Silver supply drivers
While overall silver stocks are high globally, over the last few years silver has experienced what is known as a “supply deficit,” as annual production has been less than the demand for the metal, gradually eating away at current stocks. What many investors may not realize is that only 25% of silver production is derived from silver mines; the rest—roughly 75%—is a byproduct of mining for other metals, most notably lead, zinc, copper, and gold. As of year-end 2015, as mining capital expenditures for these other metals has been scaled back in response to relatively low prices, silver production has correspondingly fallen.
Silver demand drivers
Although it may not be the first thing that comes to investors’ minds when they think of silver, industrial applications are a significant demand driver, accounting for more than half of the precious metal’s usage worldwide. Silver’s unique characteristics include its outstanding thermal and electrical conductivity, along with its ductility, malleability, optical reflectivity, and antibacterial properties. These features make the precious metal invaluable as an input in myriad industrial applications including electrical components, batteries, photovoltaics (solar panels), auto parts, pollution abatement technology, ethylene oxide (an important chemical precursor), as well as brazing alloys and solders.
Of the white metals, silver also tracks gold most closely, boasting a correlation of 0.8 over the past five years. Since gold is seen as a defensive asset in times of expanded bank balance sheets or quantitative easing programs by central banks, monetary policy tends to have a “shadow impact” on silver—far less so than gold, but still noticeable. Lastly, albeit accounting for just 20% of silver use worldwide, it’s worth noting that jewelry demand has held more or less stable over the past decade.
Deep capital expenditures cuts in the industrial metals space is likely to have a significant effect on silver supplies, as the majority of silver is mined as a byproduct of zinc and copper. In the context of weakening global demand, especially from China, low commodity prices have reduced production incentives. Looking forward, as the global growth outlook improves, demand for commodities, including silver, is likely to rise.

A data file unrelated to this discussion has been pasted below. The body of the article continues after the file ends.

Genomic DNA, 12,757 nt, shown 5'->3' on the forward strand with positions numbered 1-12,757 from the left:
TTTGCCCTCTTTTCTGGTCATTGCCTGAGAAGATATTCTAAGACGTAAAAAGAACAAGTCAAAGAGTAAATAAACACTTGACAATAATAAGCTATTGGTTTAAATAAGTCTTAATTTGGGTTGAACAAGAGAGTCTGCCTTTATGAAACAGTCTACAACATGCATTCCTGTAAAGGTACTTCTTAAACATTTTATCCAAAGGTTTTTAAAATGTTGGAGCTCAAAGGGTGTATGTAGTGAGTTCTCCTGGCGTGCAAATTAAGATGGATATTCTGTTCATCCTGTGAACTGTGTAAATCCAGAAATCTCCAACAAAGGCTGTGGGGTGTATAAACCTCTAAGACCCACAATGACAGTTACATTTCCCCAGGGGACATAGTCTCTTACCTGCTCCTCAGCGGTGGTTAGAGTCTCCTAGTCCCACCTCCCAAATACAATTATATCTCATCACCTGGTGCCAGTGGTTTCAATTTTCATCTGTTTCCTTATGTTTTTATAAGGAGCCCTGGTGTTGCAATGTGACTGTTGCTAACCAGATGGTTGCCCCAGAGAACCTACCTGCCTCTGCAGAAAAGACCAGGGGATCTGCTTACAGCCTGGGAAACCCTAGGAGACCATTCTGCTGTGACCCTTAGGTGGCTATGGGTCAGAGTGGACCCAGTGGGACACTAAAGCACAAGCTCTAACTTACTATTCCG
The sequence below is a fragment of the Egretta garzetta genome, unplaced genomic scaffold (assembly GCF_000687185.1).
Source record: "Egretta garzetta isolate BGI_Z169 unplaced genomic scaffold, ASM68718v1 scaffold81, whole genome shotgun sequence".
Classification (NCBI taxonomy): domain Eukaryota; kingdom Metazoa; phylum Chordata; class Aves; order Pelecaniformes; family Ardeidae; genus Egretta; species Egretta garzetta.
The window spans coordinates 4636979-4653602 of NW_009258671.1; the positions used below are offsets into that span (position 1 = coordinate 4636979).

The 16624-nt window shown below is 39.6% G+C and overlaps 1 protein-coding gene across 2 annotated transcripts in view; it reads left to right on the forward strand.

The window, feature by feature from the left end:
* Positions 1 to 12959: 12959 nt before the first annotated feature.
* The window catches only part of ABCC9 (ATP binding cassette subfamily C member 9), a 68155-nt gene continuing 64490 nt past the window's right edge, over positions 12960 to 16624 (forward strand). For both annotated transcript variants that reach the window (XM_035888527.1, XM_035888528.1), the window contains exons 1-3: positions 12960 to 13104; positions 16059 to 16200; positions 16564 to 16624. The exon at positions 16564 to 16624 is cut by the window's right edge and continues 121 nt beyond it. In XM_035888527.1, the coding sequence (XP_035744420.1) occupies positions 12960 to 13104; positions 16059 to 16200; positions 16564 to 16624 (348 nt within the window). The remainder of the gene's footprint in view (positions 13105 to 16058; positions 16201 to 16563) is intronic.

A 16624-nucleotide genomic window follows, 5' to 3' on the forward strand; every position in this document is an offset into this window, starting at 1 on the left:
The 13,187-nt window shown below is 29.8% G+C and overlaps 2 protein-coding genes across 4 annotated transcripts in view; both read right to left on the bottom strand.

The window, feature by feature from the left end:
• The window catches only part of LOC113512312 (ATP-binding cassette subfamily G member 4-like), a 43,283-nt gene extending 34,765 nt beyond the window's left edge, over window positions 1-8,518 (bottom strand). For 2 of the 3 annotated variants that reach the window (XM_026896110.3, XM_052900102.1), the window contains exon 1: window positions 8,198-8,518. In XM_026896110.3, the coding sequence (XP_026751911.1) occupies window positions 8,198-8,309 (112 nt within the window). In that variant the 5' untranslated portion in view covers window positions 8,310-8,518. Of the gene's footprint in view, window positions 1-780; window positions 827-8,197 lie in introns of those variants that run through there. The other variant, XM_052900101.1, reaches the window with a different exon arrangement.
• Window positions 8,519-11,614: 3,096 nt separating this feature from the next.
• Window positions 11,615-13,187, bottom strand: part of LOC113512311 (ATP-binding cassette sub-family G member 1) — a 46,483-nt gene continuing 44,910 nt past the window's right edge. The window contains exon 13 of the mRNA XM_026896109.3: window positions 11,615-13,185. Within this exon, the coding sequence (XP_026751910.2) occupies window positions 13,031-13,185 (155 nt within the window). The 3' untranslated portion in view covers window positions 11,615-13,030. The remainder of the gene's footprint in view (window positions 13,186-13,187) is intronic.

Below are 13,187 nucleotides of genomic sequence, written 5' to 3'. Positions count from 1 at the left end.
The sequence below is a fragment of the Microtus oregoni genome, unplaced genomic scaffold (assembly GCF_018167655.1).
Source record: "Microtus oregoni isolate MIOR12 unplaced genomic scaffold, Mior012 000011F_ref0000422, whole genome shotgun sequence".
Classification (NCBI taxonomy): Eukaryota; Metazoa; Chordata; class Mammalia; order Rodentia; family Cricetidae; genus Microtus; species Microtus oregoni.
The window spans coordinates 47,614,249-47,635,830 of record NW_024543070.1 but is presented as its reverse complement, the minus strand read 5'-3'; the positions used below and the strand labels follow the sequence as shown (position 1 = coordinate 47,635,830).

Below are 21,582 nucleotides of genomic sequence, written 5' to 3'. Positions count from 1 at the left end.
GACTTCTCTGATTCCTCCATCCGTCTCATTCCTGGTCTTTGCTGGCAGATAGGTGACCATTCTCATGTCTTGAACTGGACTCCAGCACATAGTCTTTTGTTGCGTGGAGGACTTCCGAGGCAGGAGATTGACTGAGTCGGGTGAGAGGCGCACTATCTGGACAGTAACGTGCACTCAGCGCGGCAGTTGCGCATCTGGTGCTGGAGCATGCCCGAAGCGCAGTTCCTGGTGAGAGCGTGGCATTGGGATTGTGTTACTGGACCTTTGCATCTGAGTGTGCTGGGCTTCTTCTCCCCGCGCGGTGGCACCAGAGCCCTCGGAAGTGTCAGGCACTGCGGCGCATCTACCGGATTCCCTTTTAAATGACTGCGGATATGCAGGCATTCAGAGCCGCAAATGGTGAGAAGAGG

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If “the cure for high prices is high prices” is one of the oldest adages in the commodity markets then it also works in reverse. Industrial metal prices trended lower for four years and the LME Metals Index more than halved in the process. That forced miners to cut back on spending, cancel expansion plans, hold off on acquisitions, fire workers, especially administrative staff, and become much more conservative with their expectations for growth.
The rally in oil prices from early this year acted as a catalyst for a bounce in metal prices. Part of the reason is because with oil prices rallying investor focus returned to the wider commodity sector. However a potentially more important factor is energy represents a major cost centre for mining operations. The bounce in prices may have removed the final obstacle to marginal supply being withdrawn from the market.
That has allowed prices for industrial resources to rally and those with monetary attributes, particularly silver, have benefitted most. With more than half of all sovereign bonds trading at negative yields and considerable compression in Gilt and Treasury yields over the last couple of weeks, the relative attraction of precious metals has been burnished.
Silver surged to an intraday high today close to $21 but closed out the day below $20. A $4 rally since June 24th highlights the fact silver has been the subject of significant investor interest. Nevertheless, a short-term overbought condition is evident so at least a pause and consolidation is looking increasing likely.
ETF Holdings of silver are currently testing the region of the 2013/14 peaks which highlights the fact that investors’ appetite for silver persisted well beyond the peak in nominal prices.
Platinum has first step above the Type-2 bottom characteristics but is also somewhat overbought as it approaches the March peak near $1100.
Palladium has been a relative laggard and continues to range in the region of the trend mean. A sustained move above $625 will be required to signal a return to demand dominance beyond the short term.
With the rally in oil prices having played such an important role in the bounce that has taken place in industrial resources, not least zine and tin, it is important to continue to watch oil markets for a clue to any loss of consistency because it is likely to a have an effect on sentiment towards commodities.
Brent Crude continues to hold a progression of higher reaction lows but will need to hold the $46 if that sequence is to remain intact.